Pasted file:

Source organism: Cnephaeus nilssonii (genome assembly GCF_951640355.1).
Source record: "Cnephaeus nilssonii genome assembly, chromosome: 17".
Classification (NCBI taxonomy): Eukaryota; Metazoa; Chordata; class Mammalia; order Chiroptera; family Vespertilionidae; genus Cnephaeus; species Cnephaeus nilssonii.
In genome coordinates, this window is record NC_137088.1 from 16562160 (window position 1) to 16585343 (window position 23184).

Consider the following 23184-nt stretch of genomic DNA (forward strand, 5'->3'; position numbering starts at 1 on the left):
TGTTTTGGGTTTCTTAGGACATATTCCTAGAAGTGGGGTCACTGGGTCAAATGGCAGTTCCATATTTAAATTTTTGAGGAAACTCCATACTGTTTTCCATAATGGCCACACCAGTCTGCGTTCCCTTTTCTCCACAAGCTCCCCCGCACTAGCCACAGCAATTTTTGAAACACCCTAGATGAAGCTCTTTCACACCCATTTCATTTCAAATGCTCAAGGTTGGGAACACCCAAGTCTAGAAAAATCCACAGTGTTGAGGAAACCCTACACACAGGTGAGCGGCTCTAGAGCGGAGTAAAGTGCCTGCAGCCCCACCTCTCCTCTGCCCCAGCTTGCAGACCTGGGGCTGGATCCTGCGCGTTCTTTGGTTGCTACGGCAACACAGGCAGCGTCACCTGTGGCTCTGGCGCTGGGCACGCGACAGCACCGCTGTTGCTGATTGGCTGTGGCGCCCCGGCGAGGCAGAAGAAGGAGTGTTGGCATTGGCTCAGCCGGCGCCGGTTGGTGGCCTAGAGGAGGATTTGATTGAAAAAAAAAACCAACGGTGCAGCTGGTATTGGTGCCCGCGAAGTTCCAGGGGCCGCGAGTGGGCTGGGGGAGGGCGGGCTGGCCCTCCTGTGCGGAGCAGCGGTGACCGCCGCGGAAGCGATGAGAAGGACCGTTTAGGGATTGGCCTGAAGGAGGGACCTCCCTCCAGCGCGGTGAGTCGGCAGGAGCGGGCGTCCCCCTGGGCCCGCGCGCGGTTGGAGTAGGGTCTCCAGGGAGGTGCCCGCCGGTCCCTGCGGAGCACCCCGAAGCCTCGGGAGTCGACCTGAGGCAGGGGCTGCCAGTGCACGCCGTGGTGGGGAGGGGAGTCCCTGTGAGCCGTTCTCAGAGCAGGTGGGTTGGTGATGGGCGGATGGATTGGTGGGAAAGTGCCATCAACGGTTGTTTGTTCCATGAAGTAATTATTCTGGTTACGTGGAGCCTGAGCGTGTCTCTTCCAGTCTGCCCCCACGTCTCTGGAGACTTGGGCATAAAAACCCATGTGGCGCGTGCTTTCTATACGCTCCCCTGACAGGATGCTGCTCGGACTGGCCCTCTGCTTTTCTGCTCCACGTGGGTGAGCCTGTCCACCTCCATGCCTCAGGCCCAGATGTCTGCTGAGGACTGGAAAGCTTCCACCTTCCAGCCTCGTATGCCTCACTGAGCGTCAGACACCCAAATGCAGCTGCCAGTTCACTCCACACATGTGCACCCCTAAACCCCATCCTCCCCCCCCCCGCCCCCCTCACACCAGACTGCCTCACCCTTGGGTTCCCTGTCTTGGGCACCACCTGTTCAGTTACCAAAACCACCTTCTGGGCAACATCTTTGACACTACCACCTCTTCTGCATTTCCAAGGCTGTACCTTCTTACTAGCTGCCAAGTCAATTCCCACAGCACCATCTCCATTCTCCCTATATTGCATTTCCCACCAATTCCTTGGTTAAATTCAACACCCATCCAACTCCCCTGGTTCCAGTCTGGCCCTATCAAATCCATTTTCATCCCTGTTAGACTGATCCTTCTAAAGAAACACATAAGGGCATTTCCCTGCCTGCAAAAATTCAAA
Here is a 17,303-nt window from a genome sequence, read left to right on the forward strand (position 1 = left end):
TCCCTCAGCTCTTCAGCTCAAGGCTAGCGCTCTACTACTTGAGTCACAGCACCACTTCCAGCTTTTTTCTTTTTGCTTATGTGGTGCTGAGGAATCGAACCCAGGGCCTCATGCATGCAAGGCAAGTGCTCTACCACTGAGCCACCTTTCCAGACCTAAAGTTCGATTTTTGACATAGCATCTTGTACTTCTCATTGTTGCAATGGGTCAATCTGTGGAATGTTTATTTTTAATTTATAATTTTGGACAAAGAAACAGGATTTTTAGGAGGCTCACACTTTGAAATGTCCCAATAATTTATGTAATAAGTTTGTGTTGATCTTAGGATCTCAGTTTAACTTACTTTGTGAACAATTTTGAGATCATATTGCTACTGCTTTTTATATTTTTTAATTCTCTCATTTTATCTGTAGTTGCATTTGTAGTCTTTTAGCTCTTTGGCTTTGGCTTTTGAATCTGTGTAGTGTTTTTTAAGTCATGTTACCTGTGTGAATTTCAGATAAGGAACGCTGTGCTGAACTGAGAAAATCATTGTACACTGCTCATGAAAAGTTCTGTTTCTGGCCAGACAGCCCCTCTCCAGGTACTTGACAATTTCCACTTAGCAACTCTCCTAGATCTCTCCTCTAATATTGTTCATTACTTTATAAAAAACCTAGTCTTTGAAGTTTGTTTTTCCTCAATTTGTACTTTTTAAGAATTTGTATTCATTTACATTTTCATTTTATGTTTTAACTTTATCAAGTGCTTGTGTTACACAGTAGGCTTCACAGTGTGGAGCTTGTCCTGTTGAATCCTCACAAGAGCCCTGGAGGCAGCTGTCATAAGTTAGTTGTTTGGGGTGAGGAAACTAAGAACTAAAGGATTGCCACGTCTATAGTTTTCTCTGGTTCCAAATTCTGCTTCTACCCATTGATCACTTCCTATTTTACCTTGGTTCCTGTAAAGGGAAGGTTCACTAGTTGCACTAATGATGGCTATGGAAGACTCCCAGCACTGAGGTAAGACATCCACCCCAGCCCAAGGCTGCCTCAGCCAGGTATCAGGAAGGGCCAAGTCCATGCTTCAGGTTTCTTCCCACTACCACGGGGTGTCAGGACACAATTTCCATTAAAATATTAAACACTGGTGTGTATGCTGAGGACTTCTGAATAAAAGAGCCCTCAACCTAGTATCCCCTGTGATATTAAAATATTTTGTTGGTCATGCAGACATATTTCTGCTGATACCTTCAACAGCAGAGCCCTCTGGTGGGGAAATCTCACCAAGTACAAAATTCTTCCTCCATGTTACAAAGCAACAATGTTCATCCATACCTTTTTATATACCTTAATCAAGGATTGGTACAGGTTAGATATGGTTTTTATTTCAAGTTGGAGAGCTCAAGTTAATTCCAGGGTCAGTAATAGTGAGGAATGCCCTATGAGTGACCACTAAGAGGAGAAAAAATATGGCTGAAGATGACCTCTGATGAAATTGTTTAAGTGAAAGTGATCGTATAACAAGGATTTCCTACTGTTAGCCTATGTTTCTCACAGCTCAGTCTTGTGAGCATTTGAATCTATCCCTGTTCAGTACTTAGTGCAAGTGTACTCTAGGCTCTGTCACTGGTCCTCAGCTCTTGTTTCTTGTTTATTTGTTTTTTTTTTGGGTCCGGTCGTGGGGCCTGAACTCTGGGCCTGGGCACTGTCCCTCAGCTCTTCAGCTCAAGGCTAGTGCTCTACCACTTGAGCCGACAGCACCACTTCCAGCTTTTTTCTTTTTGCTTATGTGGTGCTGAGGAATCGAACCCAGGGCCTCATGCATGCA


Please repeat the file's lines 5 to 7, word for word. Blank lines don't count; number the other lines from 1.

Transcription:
Consider the following 23184-nt stretch of genomic DNA (forward strand, 5'->3'; position numbering starts at 1 on the left):
TGTTTTGGGTTTCTTAGGACATATTCCTAGAAGTGGGGTCACTGGGTCAAATGGCAGTTCCATATTTAAATTTTTGAGGAAACTCCATACTGTTTTCCATAATGGCCACACCAGTCTGCGTTCCCTTTTCTCCACAAGCTCCCCCGCACTAGCCACAGCAATTTTTGAAACACCCTAGATGAAGCTCTTTCACACCCATTTCATTTCAAATGCTCAAGGTTGGGAACACCCAAGTCTAGAAAAATCCACAGTGTTGAGGAAACCCTACACACAGGTGAGCGGCTCTAGAGCGGAGTAAAGTGCCTGCAGCCCCACCTCTCCTCTGCCCCAGCTTGCAGACCTGGGGCTGGATCCTGCGCGTTCTTTGGTTGCTACGGCAACACAGGCAGCGTCACCTGTGGCTCTGGCGCTGGGCACGCGACAGCACCGCTGTTGCTGATTGGCTGTGGCGCCCCGGCGAGGCAGAAGAAGGAGTGTTGGCATTGGCTCAGCCGGCGCCGGTTGGTGGCCTAGAGGAGGATTTGATTGAAAAAAAAAACCAACGGTGCAGCTGGTATTGGTGCCCGCGAAGTTCCAGGGGCCGCGAGTGGGCTGGGGGAGGGCGGGCTGGCCCTCCTGTGCGGAGCAGCGGTGACCGCCGCGGAAGCGATGAGAAGGACCGTTTAGGGATTGGCCTGAAGGAGGGACCTCCCTCCAGCGCGGTGAGTCGGCAGGAGCGGGCGTCCCCCTGGGCCCGCGCGCGGTTGGAGTAGGGTCTCCAGGGAGGTGCCCGCCGGTCCCTGCGGAGCACCCCGAAGCCTCGGGAGTCGACCTGAGGCAGGGGCTGCCAGTGCACGCCGTGGTGGGGAGGGGAGTCCCTGTGAGCCGTTCTCAGAGCAGGTGGGTTGGTGATGGGCGGATGGATTGGTGGGAAAGTGCCATCAACGGTTGTTTGTTCCATGAAGTAATTATTCTGGTTACGTGGAGCCTGAGCGTGTCTCTTCCAGTCTGCCCCCACGTCTCTGGAGACTTGGGCATAAAAACCCATGTGGCGCGTGCTTTCTATACGCTCCCCTGACAGGATGCTGCTCGGACTGGCCCTCTGCTTTTCTGCTCCACGTGGGTGAGCCTGTCCACCTCCATGCCTCAGGCCCAGATGTCTGCTGAGGACTGGAAAGCTTCCACCTTCCAGCCTCGTATGCCTCACTGAGCGTCAGACACCCAAATGCAGCTGCCAGTTCACTCCACACATGTGCACCCCTAAACCCCATCCTCCCCCCCCCCGCCCCCCTCACACCAGACTGCCTCACCCTTGGGTTCCCTGTCTTGGGCACCACCTGTTCAGTTACCAAAACCACCTTCTGGGCAACATCTTTGACACTACCACCTCTTCTGCATTTCCAAGGCTGTACCTTCTTACTAGCTGCCAAGTCAATTCCCACAGCACCATCTCCATTCTCCCTATATTGCATTTCCCACCAATTCCTTGGTTAAATTCAACACCCATCCAACTCCCCTGGTTCCAGTCTGGCCCTATCAAATCCATTTTCATCCCTGTTAGACTGATCCTTCTAAAGAAACACATAAGGGCATTTCCCTGCCTGCAAAAATTCAAA
Here is a 17,303-nt window from a genome sequence, read left to right on the forward strand (position 1 = left end):